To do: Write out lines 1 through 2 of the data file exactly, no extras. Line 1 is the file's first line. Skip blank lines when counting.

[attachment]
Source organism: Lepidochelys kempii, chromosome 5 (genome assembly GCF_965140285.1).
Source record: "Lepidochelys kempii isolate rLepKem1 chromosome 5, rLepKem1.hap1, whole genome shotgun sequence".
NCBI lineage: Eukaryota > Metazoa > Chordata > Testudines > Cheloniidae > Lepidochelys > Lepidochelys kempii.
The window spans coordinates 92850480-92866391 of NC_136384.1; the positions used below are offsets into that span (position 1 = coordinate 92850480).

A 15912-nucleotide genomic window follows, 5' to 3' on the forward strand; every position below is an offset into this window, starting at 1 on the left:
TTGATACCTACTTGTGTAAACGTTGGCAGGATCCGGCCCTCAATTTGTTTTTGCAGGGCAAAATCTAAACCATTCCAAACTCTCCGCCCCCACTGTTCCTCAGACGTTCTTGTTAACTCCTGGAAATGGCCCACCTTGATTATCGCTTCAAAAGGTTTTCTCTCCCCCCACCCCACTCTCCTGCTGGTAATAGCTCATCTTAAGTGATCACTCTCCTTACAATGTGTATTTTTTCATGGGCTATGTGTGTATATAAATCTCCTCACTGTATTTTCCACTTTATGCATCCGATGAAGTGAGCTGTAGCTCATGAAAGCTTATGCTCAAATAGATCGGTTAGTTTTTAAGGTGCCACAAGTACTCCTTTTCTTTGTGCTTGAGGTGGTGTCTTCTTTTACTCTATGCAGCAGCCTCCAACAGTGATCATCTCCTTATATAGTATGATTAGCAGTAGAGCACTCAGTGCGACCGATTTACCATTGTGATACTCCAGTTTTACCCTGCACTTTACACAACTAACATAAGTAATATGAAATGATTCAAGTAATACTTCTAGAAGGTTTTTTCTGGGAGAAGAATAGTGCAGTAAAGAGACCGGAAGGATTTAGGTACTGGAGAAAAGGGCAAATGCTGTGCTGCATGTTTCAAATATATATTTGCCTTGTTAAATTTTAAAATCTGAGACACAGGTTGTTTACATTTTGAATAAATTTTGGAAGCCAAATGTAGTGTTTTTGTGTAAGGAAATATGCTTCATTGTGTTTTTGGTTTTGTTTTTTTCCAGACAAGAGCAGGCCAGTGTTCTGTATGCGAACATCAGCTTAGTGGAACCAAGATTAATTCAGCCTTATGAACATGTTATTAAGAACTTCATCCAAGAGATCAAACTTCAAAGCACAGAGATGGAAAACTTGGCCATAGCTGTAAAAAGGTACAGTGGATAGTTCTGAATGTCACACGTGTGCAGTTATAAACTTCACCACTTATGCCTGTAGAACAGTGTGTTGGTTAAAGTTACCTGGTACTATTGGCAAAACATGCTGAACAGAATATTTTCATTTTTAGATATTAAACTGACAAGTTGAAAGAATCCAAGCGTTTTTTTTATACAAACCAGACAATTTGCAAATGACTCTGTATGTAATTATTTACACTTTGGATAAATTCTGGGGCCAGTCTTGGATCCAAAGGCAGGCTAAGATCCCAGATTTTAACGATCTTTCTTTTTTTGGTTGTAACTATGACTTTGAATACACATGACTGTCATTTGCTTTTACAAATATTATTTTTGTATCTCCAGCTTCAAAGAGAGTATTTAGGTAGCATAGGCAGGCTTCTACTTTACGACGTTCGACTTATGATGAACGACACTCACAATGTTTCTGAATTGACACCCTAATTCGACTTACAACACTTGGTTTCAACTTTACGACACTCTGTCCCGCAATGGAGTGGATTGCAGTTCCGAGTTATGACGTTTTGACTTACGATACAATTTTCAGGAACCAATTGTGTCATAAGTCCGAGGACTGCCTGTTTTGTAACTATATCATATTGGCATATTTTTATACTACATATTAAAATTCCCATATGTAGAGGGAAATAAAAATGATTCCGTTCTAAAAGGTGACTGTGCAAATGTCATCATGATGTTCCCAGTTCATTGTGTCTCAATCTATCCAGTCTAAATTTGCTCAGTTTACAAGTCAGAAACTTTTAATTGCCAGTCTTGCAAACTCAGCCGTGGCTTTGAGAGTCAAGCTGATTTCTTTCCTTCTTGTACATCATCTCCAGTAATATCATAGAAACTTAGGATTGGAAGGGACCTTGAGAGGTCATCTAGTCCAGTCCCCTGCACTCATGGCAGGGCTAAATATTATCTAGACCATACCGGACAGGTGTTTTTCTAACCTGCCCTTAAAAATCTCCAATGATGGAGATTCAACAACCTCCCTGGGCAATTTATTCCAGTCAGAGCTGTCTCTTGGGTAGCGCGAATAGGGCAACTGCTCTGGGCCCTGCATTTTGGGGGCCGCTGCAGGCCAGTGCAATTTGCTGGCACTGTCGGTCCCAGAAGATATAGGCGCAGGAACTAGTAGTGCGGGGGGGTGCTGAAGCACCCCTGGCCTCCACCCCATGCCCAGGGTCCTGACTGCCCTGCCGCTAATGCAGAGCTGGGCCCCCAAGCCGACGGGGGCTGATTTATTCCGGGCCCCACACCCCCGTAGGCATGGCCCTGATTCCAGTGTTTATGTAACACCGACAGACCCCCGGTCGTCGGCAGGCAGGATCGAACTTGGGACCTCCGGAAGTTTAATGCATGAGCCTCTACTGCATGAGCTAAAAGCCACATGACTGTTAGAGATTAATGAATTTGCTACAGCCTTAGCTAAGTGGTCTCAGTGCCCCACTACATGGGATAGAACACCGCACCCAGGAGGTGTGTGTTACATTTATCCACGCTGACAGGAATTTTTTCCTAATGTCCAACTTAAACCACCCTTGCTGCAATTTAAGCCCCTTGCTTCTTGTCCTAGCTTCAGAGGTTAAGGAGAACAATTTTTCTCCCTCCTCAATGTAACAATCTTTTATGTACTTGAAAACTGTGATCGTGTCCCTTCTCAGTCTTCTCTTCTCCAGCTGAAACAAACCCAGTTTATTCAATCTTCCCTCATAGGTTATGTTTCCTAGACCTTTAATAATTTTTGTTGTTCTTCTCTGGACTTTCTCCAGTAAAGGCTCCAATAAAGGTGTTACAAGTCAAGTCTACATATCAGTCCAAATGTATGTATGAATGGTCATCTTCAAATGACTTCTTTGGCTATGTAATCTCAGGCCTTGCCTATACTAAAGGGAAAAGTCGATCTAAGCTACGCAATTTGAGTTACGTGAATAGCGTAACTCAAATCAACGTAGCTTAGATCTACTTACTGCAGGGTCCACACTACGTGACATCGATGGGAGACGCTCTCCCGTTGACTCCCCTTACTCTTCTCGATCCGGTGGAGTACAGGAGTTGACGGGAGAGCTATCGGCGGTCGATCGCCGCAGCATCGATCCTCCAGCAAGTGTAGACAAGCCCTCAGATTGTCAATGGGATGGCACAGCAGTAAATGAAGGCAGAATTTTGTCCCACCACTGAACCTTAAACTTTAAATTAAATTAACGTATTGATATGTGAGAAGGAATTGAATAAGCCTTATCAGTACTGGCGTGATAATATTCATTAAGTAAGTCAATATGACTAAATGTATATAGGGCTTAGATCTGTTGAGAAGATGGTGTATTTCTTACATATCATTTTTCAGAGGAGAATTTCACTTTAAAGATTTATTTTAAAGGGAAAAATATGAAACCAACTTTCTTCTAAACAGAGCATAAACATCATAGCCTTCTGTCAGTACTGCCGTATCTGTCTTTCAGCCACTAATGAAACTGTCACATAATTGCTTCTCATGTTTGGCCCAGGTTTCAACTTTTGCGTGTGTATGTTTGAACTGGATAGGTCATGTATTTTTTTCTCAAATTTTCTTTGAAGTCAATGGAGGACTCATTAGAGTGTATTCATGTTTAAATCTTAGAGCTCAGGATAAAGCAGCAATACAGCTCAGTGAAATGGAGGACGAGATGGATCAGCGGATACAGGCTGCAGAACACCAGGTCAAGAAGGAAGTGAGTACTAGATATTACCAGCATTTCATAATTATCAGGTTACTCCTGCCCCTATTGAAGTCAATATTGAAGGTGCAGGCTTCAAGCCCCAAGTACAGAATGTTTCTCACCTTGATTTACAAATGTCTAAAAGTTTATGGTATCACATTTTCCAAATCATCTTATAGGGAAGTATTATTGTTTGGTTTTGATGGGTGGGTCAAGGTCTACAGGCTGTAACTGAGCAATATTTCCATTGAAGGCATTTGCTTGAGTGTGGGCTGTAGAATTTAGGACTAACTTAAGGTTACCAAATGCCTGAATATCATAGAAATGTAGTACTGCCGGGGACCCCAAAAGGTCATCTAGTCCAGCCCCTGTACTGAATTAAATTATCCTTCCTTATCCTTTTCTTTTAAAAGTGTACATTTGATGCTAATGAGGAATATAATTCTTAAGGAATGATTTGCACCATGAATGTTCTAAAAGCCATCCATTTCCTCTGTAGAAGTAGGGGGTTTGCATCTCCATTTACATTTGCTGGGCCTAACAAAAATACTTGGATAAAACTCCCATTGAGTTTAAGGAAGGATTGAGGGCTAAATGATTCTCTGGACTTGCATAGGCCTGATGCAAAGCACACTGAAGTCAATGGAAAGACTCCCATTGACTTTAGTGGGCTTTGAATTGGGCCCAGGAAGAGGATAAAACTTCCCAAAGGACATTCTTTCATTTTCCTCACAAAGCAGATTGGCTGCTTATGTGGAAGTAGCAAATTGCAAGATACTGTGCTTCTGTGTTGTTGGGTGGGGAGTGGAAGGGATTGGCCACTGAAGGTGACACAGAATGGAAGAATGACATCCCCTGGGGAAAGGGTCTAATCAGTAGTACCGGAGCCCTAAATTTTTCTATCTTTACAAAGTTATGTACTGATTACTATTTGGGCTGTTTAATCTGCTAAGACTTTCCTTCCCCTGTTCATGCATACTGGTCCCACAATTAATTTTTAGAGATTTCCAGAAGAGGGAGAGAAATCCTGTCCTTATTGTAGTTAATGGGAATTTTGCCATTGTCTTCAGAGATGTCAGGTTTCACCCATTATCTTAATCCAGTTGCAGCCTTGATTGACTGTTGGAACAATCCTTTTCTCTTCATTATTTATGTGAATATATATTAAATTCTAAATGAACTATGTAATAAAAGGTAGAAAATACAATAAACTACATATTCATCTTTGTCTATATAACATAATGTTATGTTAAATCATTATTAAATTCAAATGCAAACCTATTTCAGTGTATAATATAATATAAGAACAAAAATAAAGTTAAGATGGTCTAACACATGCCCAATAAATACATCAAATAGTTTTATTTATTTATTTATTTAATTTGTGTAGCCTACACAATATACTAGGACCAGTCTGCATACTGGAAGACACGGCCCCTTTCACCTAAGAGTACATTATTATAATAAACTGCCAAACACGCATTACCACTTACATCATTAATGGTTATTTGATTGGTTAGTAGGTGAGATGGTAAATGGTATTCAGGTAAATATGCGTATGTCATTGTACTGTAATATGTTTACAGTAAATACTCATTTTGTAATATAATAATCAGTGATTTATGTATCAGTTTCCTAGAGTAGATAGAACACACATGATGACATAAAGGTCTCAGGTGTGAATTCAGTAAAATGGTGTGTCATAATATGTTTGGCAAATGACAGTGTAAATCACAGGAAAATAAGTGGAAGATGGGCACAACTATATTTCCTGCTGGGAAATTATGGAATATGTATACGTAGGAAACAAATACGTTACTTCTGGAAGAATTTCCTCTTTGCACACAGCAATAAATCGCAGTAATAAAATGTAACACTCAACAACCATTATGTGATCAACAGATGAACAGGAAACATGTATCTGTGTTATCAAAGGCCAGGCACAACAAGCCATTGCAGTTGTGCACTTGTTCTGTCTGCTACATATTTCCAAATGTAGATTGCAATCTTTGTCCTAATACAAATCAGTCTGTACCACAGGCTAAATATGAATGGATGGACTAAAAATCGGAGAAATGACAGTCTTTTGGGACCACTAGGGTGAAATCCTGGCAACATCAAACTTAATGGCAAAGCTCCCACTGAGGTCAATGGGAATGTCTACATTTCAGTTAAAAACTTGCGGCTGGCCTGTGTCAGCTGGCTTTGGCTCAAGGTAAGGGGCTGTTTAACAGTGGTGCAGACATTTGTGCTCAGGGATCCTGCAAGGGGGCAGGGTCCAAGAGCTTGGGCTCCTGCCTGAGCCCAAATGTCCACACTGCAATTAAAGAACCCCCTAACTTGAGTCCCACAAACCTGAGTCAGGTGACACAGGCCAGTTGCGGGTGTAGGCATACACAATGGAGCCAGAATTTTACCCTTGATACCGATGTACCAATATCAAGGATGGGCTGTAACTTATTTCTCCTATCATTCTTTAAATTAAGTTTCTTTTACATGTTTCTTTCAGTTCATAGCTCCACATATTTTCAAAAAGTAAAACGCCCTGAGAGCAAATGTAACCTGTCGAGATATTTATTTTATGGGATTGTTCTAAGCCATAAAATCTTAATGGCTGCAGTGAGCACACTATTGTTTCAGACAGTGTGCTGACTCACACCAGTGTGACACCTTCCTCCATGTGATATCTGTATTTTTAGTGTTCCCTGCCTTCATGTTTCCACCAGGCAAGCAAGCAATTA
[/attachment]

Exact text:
Source organism: Lepidochelys kempii, chromosome 5 (genome assembly GCF_965140285.1).
Source record: "Lepidochelys kempii isolate rLepKem1 chromosome 5, rLepKem1.hap1, whole genome shotgun sequence".